This is a very interesting article; I really liked the amount of concrete information. Before reading this I never knew that you could use DNA in the forensic entomology field. I also really liked the description in the whole process and how it works, very well worded. —Preceding unsigned comment added by Cellimj (talkcontribs) 19:13, 16 April 2008 (UTC)

This article was overall pretty good but it was also really choppy. It could be improved by having less separated categories and combining them under one topic. There is also a segment in the article that lists a very long DNA strand. That is just not necessary and it takes up more room than serves a purpose.Thom2577 (talk) 00:35, 17 April 2008 (UTC)

I thought this was a great article. You gave a brief overview but also highlighted important details while sticking to an "encyclopedia" writing format. Also, I loved the case studies. These reinforced the applicability of your topic. However, the few things that I feel will improve your article include the following. In the section "Haematophagous insects of forensic importance," I felt it was a bit confusing. You covered some insects in detail while saying nothing about others. It felt it was a bit sparse, and I couldn't decide if you tried to add details to the most important insects or if there was some other reasoning. I believe it would be helpful to say which insects are the most commonly used or highlight the pros and cons of more of the insects listed. Also, I think your article could use a picture. Perhaps you could find an example of an electrophoresis gel. A visual would help convey the process of extrapolating information from DNA samples. --Amb8786 (talk) 00:58, 17 April 2008 (UTC)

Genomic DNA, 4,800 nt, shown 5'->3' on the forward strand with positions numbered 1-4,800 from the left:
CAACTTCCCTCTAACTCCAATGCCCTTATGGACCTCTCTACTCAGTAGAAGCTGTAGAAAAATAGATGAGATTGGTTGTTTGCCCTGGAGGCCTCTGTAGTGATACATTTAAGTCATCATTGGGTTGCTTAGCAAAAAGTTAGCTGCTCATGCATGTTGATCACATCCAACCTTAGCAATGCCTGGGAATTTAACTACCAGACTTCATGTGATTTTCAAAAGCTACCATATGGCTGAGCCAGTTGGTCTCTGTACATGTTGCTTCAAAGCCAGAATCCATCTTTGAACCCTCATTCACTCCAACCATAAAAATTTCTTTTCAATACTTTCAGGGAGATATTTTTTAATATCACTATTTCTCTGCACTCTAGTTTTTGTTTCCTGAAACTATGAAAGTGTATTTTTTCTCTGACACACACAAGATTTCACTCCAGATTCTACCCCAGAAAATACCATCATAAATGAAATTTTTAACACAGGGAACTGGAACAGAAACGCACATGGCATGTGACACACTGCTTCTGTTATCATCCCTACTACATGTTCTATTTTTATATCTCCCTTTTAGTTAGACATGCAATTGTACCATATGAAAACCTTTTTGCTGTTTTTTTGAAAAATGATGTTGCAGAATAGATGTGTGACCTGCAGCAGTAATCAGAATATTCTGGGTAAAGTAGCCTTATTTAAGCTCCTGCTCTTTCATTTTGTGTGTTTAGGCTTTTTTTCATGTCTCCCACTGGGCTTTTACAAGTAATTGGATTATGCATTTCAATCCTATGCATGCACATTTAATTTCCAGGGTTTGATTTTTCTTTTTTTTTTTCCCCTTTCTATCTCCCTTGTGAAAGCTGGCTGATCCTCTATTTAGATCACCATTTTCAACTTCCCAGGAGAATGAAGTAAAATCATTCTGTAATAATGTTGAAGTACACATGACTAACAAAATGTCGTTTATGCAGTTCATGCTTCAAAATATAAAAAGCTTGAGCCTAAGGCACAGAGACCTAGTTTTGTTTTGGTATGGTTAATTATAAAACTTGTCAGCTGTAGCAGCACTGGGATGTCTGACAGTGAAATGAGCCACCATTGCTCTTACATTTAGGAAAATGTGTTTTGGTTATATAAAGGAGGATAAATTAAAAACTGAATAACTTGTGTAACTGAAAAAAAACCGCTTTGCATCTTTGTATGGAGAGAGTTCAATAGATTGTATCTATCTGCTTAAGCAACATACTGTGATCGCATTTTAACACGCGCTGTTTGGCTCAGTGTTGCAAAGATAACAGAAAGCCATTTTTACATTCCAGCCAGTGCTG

Very well explained article! I thought it was going to be really hard to understand but you did a great job breaking it down. I really liked the fact that you put an actual report in the article to bring everything together. The only thing I would suggest is maybe adding a couple of pictures of how the tests are performed. Besides that great job! :) Briteny 05 (talk) 03:16, 18 April 2008 (UTC)briteny_05

Nit picking[edit]

You lot are of course professional nit pickers but I seem to be doing it on an amateur basis. Would you please point me to the bit of the Manual of Style that says that "blood meal extraction" must have capital letters on meal and extraction? Is it somebody's name? Is it a well established trade name? -- RHaworth (Talk | contribs) 06:09, 27 March 2008 (UTC)

There is no such bit. Per the MOS, only the first letter of the first word, letters in acronyms, and the first letter of proper nouns are capitalized in article titles and section headings; all other letters are in lower case. I would recommend that you lower the volume on the sarcasm, though: it's not especially conducive to group work. – ClockworkSoul 04:18, 29 March 2008 (UTC)